"The discipline of the country will be disrupted, repressions will increase, which means that every action and opposition to the Islamic Republic's policies will be labelled as caused by Israel."

Nahid, a 45-year-old accountant, worries that Iran’s already difficult economic situation will be made much worse. Severe US sanctions have compounded economic issues. Officially, inflation is 40 percent, though it is even higher on many essential goods.

Since the 1 April Israeli attack on Damascus, the Iranian rial has risen from 610,000 against the dollar to 660,000 on the black market.

"As a mother of two children, I am seriously worried about the war. I am afraid that famine will occur, prices will soar to the point where I cannot afford bread," Nahid said.

"During times of war, when unity is lacking, opportunistic thugs take advantage of the chaos to loot."

'Misery on all fronts'

There are some critics of the ruling establishment, however, who think there could be opportunities in crisis.

Mehran Razavian, a 35-year-old taxi driver, is one of them.

"To be honest, if it leads to the Islamic Republic being forced to make some positive changes, I would welcome the war," he told MEE.

"The situation is dire. The Islamic Republic is ill-suited for our country, and I would like to see it weakened so that it no longer oppresses our people. However, I am not in favour of Israel at all as I saw what it did to children in Gaza and I don't want a full-scale war as it would plunge us into a situation akin to Sudan."

However, most opponents of the establishment say any conflict would be disastrous for the country.  

"I would not rejoice at a war, as it would bring misery on all fronts, especially economically and in terms of security," said a political journalist at a reformist-leaning daily newspaper.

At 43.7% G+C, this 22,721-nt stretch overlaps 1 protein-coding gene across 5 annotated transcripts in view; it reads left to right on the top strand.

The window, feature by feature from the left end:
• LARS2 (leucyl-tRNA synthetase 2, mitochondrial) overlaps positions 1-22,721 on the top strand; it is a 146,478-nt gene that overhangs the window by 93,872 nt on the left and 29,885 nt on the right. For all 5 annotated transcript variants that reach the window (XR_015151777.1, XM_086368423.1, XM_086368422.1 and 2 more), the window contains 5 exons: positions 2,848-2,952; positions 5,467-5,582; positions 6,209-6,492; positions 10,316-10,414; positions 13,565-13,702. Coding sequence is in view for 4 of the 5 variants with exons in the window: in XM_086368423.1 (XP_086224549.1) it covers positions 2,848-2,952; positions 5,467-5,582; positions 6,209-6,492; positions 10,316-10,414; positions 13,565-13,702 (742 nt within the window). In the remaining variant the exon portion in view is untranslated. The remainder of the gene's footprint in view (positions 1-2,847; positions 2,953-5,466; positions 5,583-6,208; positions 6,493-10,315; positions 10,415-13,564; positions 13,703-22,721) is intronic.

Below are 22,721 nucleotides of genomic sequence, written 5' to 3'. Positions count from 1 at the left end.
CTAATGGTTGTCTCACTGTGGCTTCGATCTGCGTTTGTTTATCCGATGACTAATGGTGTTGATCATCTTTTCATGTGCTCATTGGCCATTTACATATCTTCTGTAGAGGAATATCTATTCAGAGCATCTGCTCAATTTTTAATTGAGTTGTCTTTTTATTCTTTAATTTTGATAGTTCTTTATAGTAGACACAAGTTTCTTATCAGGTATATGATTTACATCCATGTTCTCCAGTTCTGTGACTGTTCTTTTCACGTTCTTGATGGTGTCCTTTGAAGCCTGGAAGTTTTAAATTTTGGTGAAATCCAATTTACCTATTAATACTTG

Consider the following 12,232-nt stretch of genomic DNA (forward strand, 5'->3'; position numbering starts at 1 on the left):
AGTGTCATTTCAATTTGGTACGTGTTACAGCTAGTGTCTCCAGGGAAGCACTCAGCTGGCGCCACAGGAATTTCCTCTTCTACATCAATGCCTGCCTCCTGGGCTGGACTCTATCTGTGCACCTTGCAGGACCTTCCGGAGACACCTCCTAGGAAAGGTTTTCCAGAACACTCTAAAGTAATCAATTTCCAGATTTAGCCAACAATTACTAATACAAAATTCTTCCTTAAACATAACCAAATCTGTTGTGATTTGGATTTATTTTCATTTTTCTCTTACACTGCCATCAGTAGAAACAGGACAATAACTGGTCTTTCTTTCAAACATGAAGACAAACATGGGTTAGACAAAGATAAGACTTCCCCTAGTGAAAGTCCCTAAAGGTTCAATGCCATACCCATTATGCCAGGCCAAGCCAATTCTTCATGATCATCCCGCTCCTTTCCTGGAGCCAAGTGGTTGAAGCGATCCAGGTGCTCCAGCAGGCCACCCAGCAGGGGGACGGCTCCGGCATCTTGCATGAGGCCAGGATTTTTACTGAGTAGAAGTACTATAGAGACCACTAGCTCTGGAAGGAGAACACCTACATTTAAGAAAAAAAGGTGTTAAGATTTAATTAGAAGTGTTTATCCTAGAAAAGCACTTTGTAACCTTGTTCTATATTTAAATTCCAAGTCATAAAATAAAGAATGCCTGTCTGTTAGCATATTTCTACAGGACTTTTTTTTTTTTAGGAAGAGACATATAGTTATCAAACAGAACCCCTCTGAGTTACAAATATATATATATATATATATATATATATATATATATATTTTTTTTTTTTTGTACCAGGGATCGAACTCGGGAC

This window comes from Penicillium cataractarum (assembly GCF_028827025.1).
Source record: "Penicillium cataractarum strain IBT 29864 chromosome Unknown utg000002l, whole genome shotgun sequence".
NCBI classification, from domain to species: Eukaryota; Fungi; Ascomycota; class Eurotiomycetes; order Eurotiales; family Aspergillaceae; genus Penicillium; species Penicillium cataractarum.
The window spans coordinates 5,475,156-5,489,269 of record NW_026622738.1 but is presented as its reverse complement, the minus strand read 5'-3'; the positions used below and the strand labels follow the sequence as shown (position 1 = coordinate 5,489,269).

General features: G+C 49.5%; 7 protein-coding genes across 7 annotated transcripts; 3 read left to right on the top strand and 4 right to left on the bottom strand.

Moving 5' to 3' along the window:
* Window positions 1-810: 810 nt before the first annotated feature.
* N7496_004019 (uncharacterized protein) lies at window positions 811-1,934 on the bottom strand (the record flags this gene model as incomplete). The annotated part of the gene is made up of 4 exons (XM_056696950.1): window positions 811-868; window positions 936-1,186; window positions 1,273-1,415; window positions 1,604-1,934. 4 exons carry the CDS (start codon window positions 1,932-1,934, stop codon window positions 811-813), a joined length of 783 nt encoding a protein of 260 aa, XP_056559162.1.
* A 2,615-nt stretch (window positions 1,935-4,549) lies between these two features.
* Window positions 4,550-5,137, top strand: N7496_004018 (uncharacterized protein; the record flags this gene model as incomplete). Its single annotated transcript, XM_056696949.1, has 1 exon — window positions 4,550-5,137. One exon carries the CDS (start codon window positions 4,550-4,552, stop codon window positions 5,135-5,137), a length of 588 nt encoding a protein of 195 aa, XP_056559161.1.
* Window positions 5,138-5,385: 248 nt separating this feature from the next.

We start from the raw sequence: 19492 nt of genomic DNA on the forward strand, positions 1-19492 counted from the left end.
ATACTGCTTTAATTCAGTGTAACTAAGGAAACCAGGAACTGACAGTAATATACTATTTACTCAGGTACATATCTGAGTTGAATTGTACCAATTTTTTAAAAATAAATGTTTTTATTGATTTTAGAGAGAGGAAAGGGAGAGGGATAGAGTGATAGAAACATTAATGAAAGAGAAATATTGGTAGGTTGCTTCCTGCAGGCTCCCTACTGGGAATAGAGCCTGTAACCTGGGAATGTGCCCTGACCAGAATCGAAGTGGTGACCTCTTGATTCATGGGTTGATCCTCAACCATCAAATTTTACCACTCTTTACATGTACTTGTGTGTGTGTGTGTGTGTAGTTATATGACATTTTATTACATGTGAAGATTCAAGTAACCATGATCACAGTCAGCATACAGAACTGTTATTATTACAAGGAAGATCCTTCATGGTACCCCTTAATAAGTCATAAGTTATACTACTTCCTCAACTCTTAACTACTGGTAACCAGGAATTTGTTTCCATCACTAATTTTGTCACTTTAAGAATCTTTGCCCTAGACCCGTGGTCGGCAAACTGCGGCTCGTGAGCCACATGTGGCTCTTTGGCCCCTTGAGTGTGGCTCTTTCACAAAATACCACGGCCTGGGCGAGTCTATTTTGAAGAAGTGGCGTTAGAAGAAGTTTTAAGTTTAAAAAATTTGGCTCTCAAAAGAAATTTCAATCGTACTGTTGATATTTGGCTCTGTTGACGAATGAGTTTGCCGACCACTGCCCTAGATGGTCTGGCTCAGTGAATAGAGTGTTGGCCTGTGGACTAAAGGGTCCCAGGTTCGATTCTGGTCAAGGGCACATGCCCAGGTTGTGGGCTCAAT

"While dissatisfaction with the Islamic Republic runs high and some may view war as a solution, democracy cannot be established through warfare."

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Indeed, while many Iranians may hate the government, they believe standing up to Israel is the right course of action.

Public opinion in Iran is anti-Israeli at the best of times, and Iranians have been appalled at the destruction of Gaza and the killing of more than 33,000 Palestinians.

Hossein Dehbashi, a renowned history documentary maker who is critical of the Islamic Republic, warned on X that “failing to retaliate to every blow only emboldens the opponent to strike harder”.

“Predators follow those who flee. Sometimes, peace demands standing firm and fighting,” he posted.

As ever when it comes to questions of Iran, Israel, and conflict, the nuclear threat has become part of the conversation.

Israel is believed to hold nuclear weapons, and Iran’s nuclear development programme has drawn scrutiny and pressure from the West – though it insists its activities are geared towards energy rather than weaponry.

Iran is estimated to have enough enriched uranium to make nuclear weapons in a matter of weeks. Khamenei has previously issued a fatwa against developing such arms.

"The ban on producing nuclear bombs may change," conservative cleric Mahdi Ghonche suggested on X.